Cisco’s Talos threat intelligence business has decided to extend its bug disclosure window from 60 to 90 days in a bid to give vendors more time to patch their products.
The firm decided on the new disclosure window after consulting the vendor community and its own data on average times to patch, according to the firm’s Mitch Neff.
As it now stands, the vendor will be contacted once on “day zero” and then again a week later. If they are still unresponsive after 45 days a vulnerability report will be forwarded to Carnegie Mellon Computer Emergency Response Team (CERT).
The vendor will then have a further 45 days to respond before public disclosure of the bug.
However, Neff confirmed that “extenuating circumstances, such as threats of any nature, may result in adjustments to disclosures and timelines either forward or backward.”
Cisco’s change of heart is partly down to data it pulled from previous bug reports, which illuminates the difference between open source and commercial communities.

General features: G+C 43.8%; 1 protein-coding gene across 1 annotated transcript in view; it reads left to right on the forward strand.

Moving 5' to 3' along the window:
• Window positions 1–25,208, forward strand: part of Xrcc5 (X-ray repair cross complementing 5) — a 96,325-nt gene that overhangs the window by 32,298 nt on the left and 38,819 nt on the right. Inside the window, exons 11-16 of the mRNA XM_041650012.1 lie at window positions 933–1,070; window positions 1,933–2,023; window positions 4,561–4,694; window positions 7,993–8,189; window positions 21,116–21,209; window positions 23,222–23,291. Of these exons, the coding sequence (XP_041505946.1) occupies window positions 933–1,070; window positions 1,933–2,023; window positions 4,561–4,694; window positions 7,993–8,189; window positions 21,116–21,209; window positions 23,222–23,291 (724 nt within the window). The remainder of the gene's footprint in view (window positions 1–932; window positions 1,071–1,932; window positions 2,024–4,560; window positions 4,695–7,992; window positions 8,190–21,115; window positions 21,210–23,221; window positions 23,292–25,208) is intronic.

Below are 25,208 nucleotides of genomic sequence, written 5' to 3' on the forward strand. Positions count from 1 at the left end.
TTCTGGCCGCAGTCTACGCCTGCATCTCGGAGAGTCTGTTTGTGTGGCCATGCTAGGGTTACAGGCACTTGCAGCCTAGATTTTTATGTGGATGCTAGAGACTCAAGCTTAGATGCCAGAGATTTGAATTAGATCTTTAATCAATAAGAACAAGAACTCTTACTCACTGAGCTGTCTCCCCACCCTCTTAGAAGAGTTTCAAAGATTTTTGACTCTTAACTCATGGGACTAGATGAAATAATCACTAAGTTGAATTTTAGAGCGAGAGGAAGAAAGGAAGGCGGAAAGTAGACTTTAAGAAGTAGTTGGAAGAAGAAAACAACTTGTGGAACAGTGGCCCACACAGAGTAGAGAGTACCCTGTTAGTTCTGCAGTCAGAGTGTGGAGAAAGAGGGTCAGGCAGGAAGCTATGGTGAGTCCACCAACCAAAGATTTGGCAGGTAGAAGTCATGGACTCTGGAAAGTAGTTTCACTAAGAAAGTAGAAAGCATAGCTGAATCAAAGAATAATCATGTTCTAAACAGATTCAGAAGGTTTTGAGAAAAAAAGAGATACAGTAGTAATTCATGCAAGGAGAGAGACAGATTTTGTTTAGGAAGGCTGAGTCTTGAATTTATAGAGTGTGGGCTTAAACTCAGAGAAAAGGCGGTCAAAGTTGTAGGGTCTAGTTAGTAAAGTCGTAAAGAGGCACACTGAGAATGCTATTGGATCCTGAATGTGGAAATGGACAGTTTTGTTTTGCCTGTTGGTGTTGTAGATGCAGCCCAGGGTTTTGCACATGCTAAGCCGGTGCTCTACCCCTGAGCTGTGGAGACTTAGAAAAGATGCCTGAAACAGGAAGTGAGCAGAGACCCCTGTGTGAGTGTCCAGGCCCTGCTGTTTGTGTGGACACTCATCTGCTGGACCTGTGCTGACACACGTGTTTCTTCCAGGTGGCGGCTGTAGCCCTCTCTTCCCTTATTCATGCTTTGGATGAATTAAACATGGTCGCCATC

The industry average time to patch stood at 78 days, with open source (42 days) appearing far more responsive than commercial (> 80 days).
However, breaking down the latter revealed those “leading” commercial vendors are actually doing better than their open source rivals – averaging 38 days.
It’s the “lagging vendors” which drag the overall commercial figure down, taking 113 days on average to patch.
“Interestingly, several large commercial vendors of consumer software were found in the Leading category. The most responsive of these vendors were noted as ‘Quick Turn-around Commercial’ vendors in our data - and they share some common traits,” explained Neff.
“All are large commercial vendors of popular consumer software, have taken a public stance on product security, and have active bug-bounty programs. This indicates these companies have invested heavily in product security and take that security seriously.”